Elena Nadolinski is in a dilemma. She has to decide whether she is going to intern with Microsoft or IBM.
The freshman computer science major was recently honored at the White House with the Aspirations in Computing Award from the National Center for Women in Information Technology for her high school computer science career.
The elite world is nationally recognized as one of the highest honors for high school students in the field.
But despite her talent for the subject matter, Nadolinski was not always comfortable being one of the only girls in a traditionally male-dominated industry.
“Some girls really have trouble with it. They’ll go into a class and say they are so nervous because they are the only girl and feel like an outsider,” she said. “I feel like in high school, when I first entered that computer science class, I felt the same way.”
Being a woman, however, has not stopped Nadolinski from pursuing the career she has wanted since the 10th grade. After taking the only computer class that was offered at her high school, she taught herself the skills and joined the robotics club, in which she was a member for three years.
“My motto is that I can solve any problem using my own methods,” she said. “They may not be as efficient, but I’ll get it done. It may not run well, but it will run.”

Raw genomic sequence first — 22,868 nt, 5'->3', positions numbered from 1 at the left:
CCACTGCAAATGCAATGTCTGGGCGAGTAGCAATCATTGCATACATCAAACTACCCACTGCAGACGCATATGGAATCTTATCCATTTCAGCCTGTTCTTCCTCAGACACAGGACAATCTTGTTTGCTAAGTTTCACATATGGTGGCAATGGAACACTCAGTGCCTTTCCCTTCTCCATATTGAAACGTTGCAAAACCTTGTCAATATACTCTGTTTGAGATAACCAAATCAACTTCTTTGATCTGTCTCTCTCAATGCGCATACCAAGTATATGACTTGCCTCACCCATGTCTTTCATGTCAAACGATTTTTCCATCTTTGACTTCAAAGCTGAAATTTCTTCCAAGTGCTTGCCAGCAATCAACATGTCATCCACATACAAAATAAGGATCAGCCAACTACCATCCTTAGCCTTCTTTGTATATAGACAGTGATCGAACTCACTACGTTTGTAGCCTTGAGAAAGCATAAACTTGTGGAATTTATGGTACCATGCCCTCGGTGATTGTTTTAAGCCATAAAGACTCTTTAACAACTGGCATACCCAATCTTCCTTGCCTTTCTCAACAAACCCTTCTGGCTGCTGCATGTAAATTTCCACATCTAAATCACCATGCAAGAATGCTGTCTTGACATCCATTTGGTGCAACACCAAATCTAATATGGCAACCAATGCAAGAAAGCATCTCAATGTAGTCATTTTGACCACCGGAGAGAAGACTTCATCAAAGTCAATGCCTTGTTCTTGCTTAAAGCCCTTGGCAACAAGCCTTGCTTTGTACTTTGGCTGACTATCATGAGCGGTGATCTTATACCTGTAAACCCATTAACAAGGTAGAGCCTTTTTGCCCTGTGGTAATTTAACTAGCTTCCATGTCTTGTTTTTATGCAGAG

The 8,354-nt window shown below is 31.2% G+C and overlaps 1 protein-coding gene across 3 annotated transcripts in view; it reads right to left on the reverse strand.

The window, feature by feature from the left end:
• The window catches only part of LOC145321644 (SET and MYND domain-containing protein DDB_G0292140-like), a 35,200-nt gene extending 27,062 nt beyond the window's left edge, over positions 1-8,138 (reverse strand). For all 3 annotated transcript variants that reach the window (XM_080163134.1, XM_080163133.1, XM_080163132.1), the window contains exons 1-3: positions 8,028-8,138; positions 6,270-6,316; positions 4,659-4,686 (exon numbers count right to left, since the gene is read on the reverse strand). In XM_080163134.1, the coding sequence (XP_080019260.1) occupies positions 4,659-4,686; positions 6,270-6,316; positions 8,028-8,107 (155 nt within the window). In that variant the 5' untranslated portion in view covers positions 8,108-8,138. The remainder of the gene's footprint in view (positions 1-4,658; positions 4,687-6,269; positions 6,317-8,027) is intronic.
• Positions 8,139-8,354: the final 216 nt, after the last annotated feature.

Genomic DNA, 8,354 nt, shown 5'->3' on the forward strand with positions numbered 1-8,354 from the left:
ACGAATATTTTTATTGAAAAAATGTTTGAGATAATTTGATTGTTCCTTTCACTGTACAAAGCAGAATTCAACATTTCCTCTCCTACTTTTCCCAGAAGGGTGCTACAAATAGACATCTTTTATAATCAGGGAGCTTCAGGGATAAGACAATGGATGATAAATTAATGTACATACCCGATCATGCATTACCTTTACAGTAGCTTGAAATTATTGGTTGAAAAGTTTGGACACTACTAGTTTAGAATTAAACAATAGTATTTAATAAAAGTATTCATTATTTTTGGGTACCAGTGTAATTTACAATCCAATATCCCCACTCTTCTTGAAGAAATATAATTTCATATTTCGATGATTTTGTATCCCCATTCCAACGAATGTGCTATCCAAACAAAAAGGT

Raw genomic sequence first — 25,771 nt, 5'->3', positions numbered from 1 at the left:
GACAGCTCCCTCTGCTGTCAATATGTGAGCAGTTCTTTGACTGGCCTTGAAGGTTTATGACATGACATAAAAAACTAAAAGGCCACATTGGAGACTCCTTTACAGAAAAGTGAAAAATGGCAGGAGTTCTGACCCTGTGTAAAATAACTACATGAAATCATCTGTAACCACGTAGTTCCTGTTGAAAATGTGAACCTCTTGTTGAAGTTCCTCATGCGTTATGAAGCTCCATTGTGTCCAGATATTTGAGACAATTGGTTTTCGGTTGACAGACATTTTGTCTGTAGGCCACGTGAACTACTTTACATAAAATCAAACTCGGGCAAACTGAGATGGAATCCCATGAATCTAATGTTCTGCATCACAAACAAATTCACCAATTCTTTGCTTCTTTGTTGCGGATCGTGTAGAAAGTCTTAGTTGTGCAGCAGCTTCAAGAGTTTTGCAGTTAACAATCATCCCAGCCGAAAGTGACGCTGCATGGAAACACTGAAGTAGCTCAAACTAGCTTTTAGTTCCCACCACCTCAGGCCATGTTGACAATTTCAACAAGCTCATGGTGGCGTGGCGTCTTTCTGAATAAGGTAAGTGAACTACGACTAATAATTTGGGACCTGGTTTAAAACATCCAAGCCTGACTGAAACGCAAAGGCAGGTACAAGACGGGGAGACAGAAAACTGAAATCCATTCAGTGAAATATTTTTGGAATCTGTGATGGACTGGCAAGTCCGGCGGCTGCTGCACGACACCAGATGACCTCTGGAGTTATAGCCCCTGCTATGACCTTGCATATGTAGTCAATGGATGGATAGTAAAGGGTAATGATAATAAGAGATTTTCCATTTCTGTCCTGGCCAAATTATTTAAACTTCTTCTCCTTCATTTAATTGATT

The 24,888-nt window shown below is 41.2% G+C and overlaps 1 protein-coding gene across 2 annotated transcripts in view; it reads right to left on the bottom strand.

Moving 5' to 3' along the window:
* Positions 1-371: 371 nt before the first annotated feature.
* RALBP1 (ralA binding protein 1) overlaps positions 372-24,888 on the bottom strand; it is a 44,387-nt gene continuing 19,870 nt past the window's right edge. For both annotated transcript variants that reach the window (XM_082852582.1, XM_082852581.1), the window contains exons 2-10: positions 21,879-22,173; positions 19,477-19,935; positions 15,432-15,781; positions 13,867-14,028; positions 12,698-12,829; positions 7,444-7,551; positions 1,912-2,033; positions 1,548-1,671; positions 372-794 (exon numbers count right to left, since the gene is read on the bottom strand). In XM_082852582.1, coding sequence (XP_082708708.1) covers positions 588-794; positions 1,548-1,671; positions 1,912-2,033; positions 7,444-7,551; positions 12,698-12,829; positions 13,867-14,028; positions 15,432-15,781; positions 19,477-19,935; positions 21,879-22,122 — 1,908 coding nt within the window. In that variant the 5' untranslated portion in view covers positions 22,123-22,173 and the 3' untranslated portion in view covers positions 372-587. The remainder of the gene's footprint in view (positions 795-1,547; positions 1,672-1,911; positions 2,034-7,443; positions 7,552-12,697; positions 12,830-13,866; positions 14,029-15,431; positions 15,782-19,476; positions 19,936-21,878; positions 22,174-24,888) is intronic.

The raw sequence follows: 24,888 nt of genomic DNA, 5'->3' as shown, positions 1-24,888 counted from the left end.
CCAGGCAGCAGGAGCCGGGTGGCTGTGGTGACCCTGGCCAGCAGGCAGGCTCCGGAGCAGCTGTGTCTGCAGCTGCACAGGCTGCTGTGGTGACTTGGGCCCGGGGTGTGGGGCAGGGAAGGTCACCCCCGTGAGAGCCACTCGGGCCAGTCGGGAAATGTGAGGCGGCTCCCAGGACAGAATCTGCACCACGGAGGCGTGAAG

Nadolinski became the president of the robotics club, which placed second internationally in the Botball Robotics Tournament. For the competition, they took an iRobot Roomba vacuum cleaner and created a robot out of it.
The club used an unorthodox strategy to compete.
“We had three robots — usually a team would have two robots — because we had one robot that was pretty much running without a brain,” she said.
The technique worked, as the club broke regional high school records in the regional tournament. However, in the international tournament, the robot encountered technical problems, costing it the first place spot.
But high school isn’t the end of Nadolinski’s passion for computer science — she is pursuing her interest at Virginia Tech and through a summer internship at either Microsoft or IBM.
As part of her interview process for Microsoft, the Fairfax, Va. native was flown to Seattle to see the company.
“Microsoft is like a big playground. It feels like a college with a couple extra billion dollars floating around the campus,” she said.